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ADA Blog


ADA Blog #83

What’s up with Wal-Mart?

Despite a 10-year-old settlement involving disability discrimination with the EEOC, the agency has filed another lawsuit charging Wal-Mart Stores Inc. with forcing an employee with a heart condition to park his car some distance from the store, then terminating him when he filed a complaint. If you recall, the EEOC reached a $6.5 million settlement with Wal-Mart in December 2001. That consent decree was in effect for four years, resolved 13 different cases of disability discrimination against the company throughout the U.S., and required Wal-Mart to hire an ADA coordinator.

David Gallo worked at the Wal-Mart store in Placerville, Calif., beginning in June 2003 and, during his six years at the store, rose from being an overnight stocker to the manager of the store's Tire & Lube Express bay. Mr. Gallo has atrial fibrillation, a heart condition that causes shortness of breath and difficulty walking. In March 2008, a new store manager barred Mr. Gallo from parking in the accessible parking spaces and in any space close to the front of the store, despite the company's knowledge of his condition. Mr. Gallo filed a charge with the EEOC over the Bentonville, Ark.-based Company’s failure to accommodate his disability in September 2008 and was fired eight months later, “allegedly for an error made by a subordinate, even though the subordinate and the inspector who had reviewed this work were not discharged.”

The company contends it has accommodated Mr. Gallo's disability for several years in different roles at the store and that he was terminated from his position due to his performance as a manager of its Tire Lube Express department.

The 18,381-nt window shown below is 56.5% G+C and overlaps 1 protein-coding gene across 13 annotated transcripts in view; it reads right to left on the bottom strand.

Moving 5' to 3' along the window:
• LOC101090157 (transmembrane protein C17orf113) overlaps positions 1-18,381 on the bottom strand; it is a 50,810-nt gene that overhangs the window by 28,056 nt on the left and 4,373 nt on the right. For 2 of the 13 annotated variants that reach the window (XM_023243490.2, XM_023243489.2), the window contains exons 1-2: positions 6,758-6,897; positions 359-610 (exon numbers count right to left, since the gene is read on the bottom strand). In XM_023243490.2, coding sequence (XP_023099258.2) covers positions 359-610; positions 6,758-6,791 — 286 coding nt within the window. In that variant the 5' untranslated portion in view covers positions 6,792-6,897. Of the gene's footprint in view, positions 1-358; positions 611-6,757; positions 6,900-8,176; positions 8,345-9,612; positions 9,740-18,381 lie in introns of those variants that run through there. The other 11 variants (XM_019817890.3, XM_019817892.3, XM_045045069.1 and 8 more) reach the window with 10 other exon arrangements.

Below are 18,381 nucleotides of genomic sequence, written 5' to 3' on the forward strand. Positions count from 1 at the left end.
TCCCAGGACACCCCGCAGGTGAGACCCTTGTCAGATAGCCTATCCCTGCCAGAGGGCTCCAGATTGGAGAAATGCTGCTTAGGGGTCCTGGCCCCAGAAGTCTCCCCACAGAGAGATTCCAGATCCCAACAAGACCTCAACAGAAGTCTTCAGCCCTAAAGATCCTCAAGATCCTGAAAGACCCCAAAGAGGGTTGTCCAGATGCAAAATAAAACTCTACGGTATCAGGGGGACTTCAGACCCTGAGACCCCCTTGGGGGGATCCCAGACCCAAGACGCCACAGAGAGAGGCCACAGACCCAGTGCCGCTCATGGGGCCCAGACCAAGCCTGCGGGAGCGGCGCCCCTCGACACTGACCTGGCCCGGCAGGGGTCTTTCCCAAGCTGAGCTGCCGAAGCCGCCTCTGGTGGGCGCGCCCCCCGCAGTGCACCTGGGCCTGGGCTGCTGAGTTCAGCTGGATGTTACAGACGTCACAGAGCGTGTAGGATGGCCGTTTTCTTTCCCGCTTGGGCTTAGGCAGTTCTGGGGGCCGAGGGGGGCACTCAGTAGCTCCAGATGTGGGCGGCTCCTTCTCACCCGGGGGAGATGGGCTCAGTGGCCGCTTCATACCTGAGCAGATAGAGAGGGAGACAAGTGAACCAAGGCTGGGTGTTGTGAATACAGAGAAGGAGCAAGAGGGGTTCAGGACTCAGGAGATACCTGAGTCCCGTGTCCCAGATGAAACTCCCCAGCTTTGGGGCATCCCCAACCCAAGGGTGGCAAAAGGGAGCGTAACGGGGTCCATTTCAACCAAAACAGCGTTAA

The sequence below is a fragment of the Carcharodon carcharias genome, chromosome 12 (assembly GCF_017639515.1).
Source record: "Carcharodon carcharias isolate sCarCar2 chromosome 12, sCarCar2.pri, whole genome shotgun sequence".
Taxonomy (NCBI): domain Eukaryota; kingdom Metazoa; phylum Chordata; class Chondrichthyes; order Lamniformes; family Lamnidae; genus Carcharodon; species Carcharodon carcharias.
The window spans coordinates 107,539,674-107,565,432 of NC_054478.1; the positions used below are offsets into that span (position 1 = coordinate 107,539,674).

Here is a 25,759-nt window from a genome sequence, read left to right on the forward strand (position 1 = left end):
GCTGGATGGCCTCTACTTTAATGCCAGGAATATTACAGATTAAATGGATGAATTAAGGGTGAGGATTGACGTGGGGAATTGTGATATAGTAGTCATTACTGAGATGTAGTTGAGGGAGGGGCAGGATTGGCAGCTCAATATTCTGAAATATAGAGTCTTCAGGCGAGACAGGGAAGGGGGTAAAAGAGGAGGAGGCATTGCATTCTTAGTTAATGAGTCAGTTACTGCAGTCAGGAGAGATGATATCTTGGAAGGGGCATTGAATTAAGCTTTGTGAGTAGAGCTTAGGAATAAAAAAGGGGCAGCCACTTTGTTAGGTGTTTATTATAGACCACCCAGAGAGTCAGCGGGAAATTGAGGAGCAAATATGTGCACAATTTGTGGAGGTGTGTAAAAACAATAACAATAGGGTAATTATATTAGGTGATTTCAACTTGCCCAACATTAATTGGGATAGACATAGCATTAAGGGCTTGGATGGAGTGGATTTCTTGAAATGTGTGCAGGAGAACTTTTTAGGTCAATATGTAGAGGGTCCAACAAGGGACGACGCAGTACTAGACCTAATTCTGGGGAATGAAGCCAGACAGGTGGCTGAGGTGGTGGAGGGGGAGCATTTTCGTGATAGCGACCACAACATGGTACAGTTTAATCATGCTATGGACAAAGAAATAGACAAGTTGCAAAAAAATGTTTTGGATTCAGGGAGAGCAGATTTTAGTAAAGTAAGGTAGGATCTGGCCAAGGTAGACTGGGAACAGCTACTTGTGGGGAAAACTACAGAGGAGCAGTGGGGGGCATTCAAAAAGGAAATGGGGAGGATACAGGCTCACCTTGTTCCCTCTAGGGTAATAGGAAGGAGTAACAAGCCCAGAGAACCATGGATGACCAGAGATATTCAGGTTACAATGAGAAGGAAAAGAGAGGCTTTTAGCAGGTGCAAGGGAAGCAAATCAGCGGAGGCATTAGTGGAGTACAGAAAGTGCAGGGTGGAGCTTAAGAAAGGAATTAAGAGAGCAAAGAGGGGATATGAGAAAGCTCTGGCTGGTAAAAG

Could Wal-Mart could have easily accommodated Mr. Gallo, despite his repeated requests? Did Wal-Mart not take this seriously until the employee filed his EEOC charge? Did Wal-Mart compound its mistake by firing him in retaliation? Of course we do not know the answers to these questions so it will be an interesting case to watch.

Wal-Mart says it regularly provides reasonable accommodations to associates with disabilities all over the country and has been recognized as a top employer for people with disabilities. We certainly commend Wal-Mart for that but the question relative to this particular case, is has the company consistently trained all its store managers to ensure they understand their obligations to accommodate people with disabilities?


This information should not be construed as “legal advice” for a particular set of facts or circumstances. It is intended only to be a practical guide for participants familiar with this subject. Users should seek appropriate legal advice tailored to address their specific situation.